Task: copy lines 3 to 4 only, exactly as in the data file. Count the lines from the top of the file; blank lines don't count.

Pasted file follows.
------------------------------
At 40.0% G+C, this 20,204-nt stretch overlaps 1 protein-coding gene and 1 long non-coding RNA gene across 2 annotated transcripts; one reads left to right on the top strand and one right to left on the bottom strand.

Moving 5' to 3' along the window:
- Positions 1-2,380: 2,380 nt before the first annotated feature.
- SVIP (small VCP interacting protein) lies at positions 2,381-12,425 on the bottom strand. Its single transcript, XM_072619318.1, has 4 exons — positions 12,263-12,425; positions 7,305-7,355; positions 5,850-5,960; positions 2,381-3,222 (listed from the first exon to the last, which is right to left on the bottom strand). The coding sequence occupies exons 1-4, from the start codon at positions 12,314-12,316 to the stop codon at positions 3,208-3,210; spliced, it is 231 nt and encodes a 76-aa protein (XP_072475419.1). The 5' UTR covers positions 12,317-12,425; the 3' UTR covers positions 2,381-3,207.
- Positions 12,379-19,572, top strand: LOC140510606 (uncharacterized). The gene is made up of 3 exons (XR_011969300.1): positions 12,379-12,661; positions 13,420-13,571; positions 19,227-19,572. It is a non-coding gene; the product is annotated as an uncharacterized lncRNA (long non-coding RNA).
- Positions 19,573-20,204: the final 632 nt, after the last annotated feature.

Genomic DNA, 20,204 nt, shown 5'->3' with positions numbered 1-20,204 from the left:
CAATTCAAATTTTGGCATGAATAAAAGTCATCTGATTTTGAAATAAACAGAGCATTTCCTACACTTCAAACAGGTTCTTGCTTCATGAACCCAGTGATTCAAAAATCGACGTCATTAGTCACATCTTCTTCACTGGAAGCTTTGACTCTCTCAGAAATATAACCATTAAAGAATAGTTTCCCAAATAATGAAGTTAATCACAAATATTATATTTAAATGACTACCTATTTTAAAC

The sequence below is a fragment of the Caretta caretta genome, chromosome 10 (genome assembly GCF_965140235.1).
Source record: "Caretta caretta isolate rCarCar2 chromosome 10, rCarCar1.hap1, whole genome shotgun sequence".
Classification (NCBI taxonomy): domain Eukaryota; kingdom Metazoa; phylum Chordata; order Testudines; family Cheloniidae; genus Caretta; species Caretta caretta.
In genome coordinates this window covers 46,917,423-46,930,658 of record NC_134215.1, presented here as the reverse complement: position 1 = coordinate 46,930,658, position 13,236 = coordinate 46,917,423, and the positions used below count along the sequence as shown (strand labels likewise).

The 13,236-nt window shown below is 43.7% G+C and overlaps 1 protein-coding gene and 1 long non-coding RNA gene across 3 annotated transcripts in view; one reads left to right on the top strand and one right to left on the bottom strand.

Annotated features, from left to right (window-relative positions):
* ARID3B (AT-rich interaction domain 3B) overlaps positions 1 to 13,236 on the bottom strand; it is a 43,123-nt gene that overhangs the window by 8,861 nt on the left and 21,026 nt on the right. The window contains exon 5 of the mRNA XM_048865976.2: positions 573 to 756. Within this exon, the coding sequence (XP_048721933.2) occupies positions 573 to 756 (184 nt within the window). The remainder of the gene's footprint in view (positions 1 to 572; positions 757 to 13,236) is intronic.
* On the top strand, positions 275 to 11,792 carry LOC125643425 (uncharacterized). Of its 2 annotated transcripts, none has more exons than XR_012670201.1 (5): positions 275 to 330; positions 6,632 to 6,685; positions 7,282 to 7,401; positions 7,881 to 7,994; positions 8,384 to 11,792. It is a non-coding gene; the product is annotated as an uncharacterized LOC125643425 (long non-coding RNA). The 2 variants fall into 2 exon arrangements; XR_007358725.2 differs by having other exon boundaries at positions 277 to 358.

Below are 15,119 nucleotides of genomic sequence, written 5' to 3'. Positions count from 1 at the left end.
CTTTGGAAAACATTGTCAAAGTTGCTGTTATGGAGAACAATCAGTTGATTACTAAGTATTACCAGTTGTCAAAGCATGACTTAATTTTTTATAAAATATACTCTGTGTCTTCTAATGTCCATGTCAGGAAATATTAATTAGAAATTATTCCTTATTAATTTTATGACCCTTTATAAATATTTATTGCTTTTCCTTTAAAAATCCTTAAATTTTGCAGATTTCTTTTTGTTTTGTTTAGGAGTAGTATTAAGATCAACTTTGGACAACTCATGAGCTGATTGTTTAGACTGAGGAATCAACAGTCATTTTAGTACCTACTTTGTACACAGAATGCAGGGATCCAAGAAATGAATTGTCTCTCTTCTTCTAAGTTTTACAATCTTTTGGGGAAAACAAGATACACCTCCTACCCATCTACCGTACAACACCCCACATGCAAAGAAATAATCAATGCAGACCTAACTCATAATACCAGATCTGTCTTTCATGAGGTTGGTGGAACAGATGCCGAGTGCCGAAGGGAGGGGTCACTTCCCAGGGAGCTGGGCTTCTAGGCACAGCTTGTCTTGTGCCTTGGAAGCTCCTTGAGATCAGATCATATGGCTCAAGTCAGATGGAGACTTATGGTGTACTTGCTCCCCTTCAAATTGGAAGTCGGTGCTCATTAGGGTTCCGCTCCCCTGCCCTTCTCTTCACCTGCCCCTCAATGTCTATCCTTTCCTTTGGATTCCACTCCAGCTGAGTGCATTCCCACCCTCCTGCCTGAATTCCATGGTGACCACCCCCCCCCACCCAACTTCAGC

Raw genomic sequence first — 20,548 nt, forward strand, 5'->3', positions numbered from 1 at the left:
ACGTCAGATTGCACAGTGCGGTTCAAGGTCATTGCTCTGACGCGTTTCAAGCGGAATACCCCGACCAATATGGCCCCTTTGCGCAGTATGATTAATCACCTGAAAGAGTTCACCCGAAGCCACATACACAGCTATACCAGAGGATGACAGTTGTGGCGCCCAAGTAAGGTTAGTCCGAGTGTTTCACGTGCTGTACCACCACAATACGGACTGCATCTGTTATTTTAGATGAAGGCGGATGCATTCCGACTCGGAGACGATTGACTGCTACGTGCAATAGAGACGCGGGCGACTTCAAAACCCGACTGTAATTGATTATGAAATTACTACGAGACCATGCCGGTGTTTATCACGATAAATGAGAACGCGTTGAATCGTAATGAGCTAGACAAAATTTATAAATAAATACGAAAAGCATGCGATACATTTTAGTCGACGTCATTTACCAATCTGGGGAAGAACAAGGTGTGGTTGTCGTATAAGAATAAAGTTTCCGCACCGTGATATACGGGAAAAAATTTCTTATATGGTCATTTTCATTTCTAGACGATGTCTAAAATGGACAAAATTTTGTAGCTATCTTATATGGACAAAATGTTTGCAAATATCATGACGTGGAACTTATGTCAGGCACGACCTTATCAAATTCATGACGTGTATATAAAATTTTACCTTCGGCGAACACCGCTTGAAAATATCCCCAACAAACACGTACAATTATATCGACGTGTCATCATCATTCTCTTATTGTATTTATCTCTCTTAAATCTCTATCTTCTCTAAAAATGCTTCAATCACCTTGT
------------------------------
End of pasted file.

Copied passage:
- Positions 1-2,380: 2,380 nt before the first annotated feature.
- SVIP (small VCP interacting protein) lies at positions 2,381-12,425 on the bottom strand. Its single transcript, XM_072619318.1, has 4 exons — positions 12,263-12,425; positions 7,305-7,355; positions 5,850-5,960; positions 2,381-3,222 (listed from the first exon to the last, which is right to left on the bottom strand). The coding sequence occupies exons 1-4, from the start codon at positions 12,314-12,316 to the stop codon at positions 3,208-3,210; spliced, it is 231 nt and encodes a 76-aa protein (XP_072475419.1). The 5' UTR covers positions 12,317-12,425; the 3' UTR covers positions 2,381-3,207.